To best combat this, policies should be established – with consequences – and made part of employee handbooks. For media inquiries, employees should say they cannot speak on behalf of the company and direct the reporter to the appropriate person. For social media and general situations, employees shouldn’t respond, but forward the post/Tweet to the appropriate established in-house person (could be social media department or boss).
Understanding each crisis will have its own set of messages, there needs to be a willingness to be as upfront as possible: explaining what is happening and what is being done. That said, there will be instances where you can’t/shouldn’t provide all of the information.
It could be that the company is involved in a police matter and there are certain details that could impact the investigation; security concerns could put employees at risk; or talking about union negotiations may sway those very negotiations one way or the other. The key is to honestly explain why you are not able to provide all of the information and not create false crutches so you don’t have to be forthright.
When a crisis occurs and the team meets to ascertain and gather facts, establish roles, review the plan and develop messaging for the appropriate audiences, you’ll want to establish regularly scheduled checkpoints, based on the specific incident. During these checkpoints, you’ll provide/learn updates, tweak the plan accordingly, revise messaging and determine which groups/audiences are contacted first.
Be sure you are comfortable with whatever you send making its way to a greater/larger audience and be sure to avoid inappropriate language or slang. No matter best intentions and For Employee Use Only, “private” information can and will find itself on Twitter, Facebook and/or the local newscast.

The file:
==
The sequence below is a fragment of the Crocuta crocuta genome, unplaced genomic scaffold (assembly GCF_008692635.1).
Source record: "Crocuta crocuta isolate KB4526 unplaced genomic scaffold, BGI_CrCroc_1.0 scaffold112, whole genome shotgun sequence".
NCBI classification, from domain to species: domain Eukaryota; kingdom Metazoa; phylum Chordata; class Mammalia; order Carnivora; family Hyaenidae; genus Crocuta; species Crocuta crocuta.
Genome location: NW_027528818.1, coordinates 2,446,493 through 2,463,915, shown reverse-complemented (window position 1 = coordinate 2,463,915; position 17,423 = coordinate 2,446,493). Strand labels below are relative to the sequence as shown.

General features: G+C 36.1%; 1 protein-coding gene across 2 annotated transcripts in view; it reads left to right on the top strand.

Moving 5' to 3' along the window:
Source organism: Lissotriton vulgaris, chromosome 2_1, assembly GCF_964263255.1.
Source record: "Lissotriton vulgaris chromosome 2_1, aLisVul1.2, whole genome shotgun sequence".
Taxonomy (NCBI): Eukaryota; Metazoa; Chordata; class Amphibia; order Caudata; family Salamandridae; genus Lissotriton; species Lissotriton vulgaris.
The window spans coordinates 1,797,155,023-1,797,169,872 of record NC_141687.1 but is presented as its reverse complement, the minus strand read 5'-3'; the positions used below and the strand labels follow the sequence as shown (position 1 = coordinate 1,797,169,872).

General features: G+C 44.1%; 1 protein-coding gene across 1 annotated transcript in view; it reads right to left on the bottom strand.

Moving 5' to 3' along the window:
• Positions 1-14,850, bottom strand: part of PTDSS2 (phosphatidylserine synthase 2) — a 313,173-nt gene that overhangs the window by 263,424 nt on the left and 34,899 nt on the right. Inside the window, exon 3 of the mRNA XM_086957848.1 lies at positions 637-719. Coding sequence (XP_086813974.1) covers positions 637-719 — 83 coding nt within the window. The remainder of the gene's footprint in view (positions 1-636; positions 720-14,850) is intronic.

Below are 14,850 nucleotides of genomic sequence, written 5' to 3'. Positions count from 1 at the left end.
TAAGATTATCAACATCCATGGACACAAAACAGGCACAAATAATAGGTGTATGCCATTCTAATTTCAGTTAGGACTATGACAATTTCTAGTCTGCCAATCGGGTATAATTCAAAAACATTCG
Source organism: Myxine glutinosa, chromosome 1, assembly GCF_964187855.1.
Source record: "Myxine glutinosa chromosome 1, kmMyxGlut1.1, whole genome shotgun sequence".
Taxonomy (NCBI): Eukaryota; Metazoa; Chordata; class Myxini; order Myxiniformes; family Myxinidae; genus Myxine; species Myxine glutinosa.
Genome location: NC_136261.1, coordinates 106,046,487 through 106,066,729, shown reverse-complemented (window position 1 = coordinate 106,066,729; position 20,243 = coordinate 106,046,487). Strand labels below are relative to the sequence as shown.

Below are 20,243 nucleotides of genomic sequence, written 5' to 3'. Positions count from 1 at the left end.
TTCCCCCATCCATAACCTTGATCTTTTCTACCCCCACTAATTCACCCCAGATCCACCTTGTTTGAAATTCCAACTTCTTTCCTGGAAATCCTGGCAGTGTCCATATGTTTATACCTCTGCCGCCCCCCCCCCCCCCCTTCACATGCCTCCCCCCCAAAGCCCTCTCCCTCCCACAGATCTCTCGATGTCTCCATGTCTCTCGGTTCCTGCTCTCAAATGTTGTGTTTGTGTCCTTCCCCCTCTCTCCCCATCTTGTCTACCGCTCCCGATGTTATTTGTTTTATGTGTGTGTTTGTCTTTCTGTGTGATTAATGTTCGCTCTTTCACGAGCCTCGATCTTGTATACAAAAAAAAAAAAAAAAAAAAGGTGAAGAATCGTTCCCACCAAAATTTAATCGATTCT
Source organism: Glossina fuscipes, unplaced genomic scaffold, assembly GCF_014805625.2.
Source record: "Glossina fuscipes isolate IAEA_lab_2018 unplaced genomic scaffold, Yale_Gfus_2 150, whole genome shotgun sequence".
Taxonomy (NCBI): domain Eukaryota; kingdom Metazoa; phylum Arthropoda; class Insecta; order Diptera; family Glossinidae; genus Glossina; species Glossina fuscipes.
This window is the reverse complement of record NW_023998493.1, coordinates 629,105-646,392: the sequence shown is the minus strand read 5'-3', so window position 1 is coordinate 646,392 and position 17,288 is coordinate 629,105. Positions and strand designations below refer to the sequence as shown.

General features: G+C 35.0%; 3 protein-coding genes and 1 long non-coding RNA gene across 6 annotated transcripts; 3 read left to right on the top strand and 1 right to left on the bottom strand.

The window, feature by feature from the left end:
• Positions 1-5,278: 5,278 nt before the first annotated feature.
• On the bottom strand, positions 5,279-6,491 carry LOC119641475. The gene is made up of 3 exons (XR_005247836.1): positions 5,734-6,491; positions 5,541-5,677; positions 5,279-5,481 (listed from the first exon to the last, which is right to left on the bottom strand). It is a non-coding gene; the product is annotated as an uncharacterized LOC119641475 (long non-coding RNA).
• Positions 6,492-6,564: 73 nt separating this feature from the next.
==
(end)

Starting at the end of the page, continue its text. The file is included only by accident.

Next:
Use all available means/technology that is appropriate. Employee town hall meetings. Webcasts. Podcasts. Emails. Conference calls. The media. Twitter. Facebook.
It comes down to knowing how your different target audiences are receiving information, which method(s) will most effectively tell your story, and which will best receive your message. What is the crisis? What do we want to say? What is the best way to communicate that will be easily understood by target audiences?
Perhaps, for example, the VP of Procurement sends an email to a top vendor with a general note from the CEO and additional, vendor-specific messages.
Or, in responding to a media request, you determine you don’t have anything positive to say so you issue a statement explaining what occurred and what you are doing.
At best, a crisis is something you can prepare for ahead of time that has minimal ramifications; at worst, well at worst, an unforeseen crisis occurs where there are lives lost. Knowing ahead of time who possible spokespeople are and having them properly trained will help as you determine what messages need to be said to which audiences.